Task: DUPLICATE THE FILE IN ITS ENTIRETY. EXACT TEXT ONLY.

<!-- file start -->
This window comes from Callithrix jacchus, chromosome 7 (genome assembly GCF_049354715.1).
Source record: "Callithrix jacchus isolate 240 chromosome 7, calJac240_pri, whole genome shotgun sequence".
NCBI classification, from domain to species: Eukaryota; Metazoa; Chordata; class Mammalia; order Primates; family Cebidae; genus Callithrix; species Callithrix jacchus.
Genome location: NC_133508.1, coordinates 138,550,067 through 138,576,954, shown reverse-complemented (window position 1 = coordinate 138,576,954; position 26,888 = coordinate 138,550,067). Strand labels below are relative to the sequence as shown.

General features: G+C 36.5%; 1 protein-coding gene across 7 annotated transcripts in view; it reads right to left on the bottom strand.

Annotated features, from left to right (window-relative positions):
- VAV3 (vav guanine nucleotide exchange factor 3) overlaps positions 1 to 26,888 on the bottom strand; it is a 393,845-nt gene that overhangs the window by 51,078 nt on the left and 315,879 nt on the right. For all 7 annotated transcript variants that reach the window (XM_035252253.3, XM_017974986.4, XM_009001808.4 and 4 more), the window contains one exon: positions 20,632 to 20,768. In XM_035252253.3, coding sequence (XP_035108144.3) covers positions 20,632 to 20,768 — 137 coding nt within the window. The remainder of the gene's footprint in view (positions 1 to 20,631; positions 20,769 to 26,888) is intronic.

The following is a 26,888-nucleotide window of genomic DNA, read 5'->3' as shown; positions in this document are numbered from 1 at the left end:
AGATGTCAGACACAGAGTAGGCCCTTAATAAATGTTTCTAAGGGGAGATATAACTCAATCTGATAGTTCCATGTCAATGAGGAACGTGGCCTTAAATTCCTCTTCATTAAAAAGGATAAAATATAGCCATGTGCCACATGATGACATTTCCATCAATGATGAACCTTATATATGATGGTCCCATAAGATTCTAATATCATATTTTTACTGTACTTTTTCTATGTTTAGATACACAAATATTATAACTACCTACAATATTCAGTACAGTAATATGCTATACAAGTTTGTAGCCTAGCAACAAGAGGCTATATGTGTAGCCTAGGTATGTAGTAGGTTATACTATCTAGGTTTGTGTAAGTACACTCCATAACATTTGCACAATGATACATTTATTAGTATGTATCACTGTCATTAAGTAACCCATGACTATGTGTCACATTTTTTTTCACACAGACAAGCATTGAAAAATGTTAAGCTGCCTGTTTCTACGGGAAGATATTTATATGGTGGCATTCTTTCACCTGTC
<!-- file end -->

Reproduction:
This window comes from Callithrix jacchus, chromosome 7 (genome assembly GCF_049354715.1).
Source record: "Callithrix jacchus isolate 240 chromosome 7, calJac240_pri, whole genome shotgun sequence".
NCBI classification, from domain to species: Eukaryota; Metazoa; Chordata; class Mammalia; order Primates; family Cebidae; genus Callithrix; species Callithrix jacchus.
Genome location: NC_133508.1, coordinates 138,550,067 through 138,576,954, shown reverse-complemented (window position 1 = coordinate 138,576,954; position 26,888 = coordinate 138,550,067). Strand labels below are relative to the sequence as shown.

General features: G+C 36.5%; 1 protein-coding gene across 7 annotated transcripts in view; it reads right to left on the bottom strand.

Annotated features, from left to right (window-relative positions):
- VAV3 (vav guanine nucleotide exchange factor 3) overlaps positions 1 to 26,888 on the bottom strand; it is a 393,845-nt gene that overhangs the window by 51,078 nt on the left and 315,879 nt on the right. For all 7 annotated transcript variants that reach the window (XM_035252253.3, XM_017974986.4, XM_009001808.4 and 4 more), the window contains one exon: positions 20,632 to 20,768. In XM_035252253.3, coding sequence (XP_035108144.3) covers positions 20,632 to 20,768 — 137 coding nt within the window. The remainder of the gene's footprint in view (positions 1 to 20,631; positions 20,769 to 26,888) is intronic.

The following is a 26,888-nucleotide window of genomic DNA, read 5'->3' as shown; positions in this document are numbered from 1 at the left end:
AGATGTCAGACACAGAGTAGGCCCTTAATAAATGTTTCTAAGGGGAGATATAACTCAATCTGATAGTTCCATGTCAATGAGGAACGTGGCCTTAAATTCCTCTTCATTAAAAAGGATAAAATATAGCCATGTGCCACATGATGACATTTCCATCAATGATGAACCTTATATATGATGGTCCCATAAGATTCTAATATCATATTTTTACTGTACTTTTTCTATGTTTAGATACACAAATATTATAACTACCTACAATATTCAGTACAGTAATATGCTATACAAGTTTGTAGCCTAGCAACAAGAGGCTATATGTGTAGCCTAGGTATGTAGTAGGTTATACTATCTAGGTTTGTGTAAGTACACTCCATAACATTTGCACAATGATACATTTATTAGTATGTATCACTGTCATTAAGTAACCCATGACTATGTGTCACATTTTTTTTCACACAGACAAGCATTGAAAAATGTTAAGCTGCCTGTTTCTACGGGAAGATATTTATATGGTGGCATTCTTTCACCTGTC